Monday, June 15, 2009

Blast From the Past - A Baycol Affirmance

Last Friday, the Pennsylvania Superior Court (an intermediate appellate court in Pennsylvania) issued a long awaited (some three years long) decision in the Baycol case, Pauley v. Bayer. We've been interested in Pauley because the trial court opinion being appealed was probably the best Pennsylvania/state court generally authority on inadmissibility of anecdotal adverse event reports. See Pauley v. Bayer Corp., 2006 WL 463866 (C.P. Phila. Co. Jan. 26, 2006).

Years ago - before blogging - Bexis represented a non-manufacturing defendant in Baycol litigation. As to that defendant, the litigation has long since resolved, but out of an abundance of caution, we'll stick strictly to the legal conclusions in Pauley for the duration of this post.

In the first place, we warn you that Pauley - in the Superior Court - is an unpublished, non-citable memorandum opinion, despite its being 27 pages long and addressing issues of first impression in the Pennsylvania appellate courts. Nevertheless, we're discussing it for three reasons: (1) there's no reason Pauley can't be cited outside Pennsylvania, (2) it contains a significant discussion of Ohio law, and (3) the Superior Court non-citation mandate may well violate the Open Courts provision of the state's constitution.

Here are the main holdings in Pauley:

(1) Both Ohio and Pennsylvania follow the learned intermediary rule. Pages 12-14.
(2) Adverse event reports ("AERs") are anecdotal and thus "generally unreliable and not scientifically verified," thus a drug manufacturer has no duty to inform physicians "comparative AERs" (that is, that AERs are purportedly more common for one drug than another) Pages 15-17.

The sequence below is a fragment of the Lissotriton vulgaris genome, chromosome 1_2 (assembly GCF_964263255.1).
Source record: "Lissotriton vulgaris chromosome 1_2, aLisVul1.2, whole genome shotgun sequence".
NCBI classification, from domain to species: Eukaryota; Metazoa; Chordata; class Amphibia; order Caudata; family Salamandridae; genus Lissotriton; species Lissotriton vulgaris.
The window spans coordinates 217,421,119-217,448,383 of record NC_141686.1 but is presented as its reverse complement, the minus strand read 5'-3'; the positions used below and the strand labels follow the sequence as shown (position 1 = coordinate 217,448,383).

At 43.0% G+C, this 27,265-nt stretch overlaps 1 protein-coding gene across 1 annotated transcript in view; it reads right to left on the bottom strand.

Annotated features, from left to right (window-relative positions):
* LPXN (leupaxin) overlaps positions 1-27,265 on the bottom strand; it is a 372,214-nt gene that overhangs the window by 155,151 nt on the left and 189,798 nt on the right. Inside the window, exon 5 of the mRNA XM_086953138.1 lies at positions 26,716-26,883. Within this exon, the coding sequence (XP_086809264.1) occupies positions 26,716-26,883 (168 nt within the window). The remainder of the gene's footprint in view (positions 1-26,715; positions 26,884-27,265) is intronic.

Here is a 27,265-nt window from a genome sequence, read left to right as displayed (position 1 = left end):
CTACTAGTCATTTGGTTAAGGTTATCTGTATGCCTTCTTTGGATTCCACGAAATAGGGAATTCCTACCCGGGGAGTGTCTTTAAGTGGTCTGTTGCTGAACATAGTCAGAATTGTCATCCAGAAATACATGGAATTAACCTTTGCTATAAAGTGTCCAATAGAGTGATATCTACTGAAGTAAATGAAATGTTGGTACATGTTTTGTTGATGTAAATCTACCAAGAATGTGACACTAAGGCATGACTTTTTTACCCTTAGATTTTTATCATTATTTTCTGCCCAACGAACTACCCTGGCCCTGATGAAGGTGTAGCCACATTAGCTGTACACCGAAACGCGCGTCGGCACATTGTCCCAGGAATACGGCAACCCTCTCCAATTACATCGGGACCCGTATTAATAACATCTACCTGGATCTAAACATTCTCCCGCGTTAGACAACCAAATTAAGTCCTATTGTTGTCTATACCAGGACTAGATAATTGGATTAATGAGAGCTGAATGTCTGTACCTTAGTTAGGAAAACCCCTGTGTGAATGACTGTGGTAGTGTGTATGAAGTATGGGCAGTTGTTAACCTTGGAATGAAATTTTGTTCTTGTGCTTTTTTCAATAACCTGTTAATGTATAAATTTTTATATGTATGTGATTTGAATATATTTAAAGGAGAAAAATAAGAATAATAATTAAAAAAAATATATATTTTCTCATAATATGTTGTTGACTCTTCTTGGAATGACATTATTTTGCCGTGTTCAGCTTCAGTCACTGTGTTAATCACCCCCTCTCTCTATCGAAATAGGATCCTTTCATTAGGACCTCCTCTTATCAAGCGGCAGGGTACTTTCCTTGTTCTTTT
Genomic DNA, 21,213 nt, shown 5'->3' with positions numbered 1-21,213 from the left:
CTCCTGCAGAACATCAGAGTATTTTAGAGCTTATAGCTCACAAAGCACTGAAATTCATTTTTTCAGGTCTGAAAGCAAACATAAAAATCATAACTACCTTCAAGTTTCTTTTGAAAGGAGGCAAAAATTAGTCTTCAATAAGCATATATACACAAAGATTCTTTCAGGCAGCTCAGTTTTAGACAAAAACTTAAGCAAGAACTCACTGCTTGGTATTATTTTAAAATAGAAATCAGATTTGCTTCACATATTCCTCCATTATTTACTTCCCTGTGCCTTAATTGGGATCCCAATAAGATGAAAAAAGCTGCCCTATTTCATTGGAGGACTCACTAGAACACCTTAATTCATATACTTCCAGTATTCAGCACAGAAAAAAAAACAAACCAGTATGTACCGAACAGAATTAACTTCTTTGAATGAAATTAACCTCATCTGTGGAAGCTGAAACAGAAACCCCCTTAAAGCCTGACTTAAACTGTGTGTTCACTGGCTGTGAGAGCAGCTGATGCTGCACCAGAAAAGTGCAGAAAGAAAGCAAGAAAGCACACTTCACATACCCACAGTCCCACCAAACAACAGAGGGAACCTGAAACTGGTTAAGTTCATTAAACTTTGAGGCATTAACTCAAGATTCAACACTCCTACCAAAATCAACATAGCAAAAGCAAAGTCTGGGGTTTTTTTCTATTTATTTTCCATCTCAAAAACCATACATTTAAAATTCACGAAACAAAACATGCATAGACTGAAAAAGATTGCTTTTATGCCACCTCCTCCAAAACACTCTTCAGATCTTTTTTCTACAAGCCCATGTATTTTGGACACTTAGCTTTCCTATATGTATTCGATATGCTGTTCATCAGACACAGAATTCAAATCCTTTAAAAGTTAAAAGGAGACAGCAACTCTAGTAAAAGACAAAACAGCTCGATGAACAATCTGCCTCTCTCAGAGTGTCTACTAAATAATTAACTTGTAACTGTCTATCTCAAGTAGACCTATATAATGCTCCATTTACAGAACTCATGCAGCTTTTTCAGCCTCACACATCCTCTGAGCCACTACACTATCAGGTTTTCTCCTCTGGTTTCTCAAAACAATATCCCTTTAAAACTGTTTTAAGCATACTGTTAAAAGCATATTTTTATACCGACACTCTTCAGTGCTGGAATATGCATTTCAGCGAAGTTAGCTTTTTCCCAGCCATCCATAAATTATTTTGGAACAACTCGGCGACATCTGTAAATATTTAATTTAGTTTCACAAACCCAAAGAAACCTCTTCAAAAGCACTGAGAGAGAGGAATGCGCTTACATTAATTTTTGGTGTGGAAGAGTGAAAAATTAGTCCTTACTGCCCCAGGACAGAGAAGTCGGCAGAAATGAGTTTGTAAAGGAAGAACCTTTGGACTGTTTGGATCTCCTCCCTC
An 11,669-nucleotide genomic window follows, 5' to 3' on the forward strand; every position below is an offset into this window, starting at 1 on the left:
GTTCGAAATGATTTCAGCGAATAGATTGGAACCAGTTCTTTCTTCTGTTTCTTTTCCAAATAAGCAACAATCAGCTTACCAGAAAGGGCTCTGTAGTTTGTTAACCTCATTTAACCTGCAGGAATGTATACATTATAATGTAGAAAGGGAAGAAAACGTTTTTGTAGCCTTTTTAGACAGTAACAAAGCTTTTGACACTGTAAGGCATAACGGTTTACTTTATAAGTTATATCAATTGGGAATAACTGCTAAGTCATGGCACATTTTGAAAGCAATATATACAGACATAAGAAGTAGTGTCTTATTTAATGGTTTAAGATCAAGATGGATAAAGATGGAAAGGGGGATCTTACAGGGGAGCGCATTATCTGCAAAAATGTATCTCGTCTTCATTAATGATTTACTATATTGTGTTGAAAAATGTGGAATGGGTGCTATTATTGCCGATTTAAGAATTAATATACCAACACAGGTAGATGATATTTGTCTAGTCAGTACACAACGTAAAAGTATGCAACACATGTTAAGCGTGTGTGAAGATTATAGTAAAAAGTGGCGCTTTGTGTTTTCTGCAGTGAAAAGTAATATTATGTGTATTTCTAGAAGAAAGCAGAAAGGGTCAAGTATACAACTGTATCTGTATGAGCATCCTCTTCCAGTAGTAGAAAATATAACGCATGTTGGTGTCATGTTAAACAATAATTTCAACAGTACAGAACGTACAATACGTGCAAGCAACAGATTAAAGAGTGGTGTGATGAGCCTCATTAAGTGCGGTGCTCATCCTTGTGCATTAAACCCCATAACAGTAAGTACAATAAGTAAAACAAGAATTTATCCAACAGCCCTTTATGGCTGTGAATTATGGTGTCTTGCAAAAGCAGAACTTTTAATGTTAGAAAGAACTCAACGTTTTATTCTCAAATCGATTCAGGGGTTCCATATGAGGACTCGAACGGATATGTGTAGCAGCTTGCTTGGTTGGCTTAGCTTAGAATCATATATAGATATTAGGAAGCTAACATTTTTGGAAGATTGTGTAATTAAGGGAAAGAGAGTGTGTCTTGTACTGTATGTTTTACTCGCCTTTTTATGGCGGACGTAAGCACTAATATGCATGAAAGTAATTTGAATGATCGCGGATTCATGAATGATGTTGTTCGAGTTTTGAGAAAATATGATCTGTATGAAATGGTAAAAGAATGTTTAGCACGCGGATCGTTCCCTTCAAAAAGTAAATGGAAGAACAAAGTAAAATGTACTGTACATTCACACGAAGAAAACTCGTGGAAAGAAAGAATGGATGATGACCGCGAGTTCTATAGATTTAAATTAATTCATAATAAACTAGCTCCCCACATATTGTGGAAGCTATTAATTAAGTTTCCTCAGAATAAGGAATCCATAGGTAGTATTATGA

(3) Because the drug's label had a specific contraindication of the particular co-prescription (prescribing drugs simultaneously) combination at issue in the case, the warning was adequate as a matter of law regardless of AERs involving the contraindicated combination. Pages 18-19.
(4) An expert who admitted that he was not an MD and thus not qualified to make medical diagnoses was properly precluded from testifying to the diagnoses of patients in a clinical trial. Pages 21-24.
(5) Animal toxicity studies were properly excluded "because the data was not probative of the drug’s actual effect on humans." Pages 25-27.

Better late than never - and better unpublished than not at all.


Howard Bashman said...

Pa. Superior Court Internal Operating Procedure section 65.37 does not purport to restrict anyone's First Amendment right to discuss or even post online a non-precedential memorandum opinion from that court, so no need to be overly defensive on that basis.

Someone who carefully reviews the opinion that you have placed online and repeatedly linked to in your blog post will undoubtedly notice that you have not placed online Judge Klein's opinion dissenting from the majority's decision. Indeed, your post as it appears as of the time I'm leaving this comment makes no mention of any dissenting opinion whatsoever. In addition to the reasons for questioning the value of the majority opinion that your post does discuss, the majority opinion's value may be further undermined by what the dissent argues. Or, maybe not. We will never know until someone happens to post the dissent online too.

Beck/Herrmann said...

We're not at all defensive on first amendment grounds. We do, however, think we need to alert our readers to the citation policies of the court issuing a non-published opinion (at least when we know of them). We do think the non-citation rule may well be unconstitutional under open courts provisions, but that's another issue.

The other comment is applicable to any dissent, but we don't generally mention dissents unless we have something specific we want to say about them. In this particular instance, because we're simply reporting on the legal bases of the opinion (given prior involvement, we are cautious on this one), we didn't have any reason to discuss the dissent.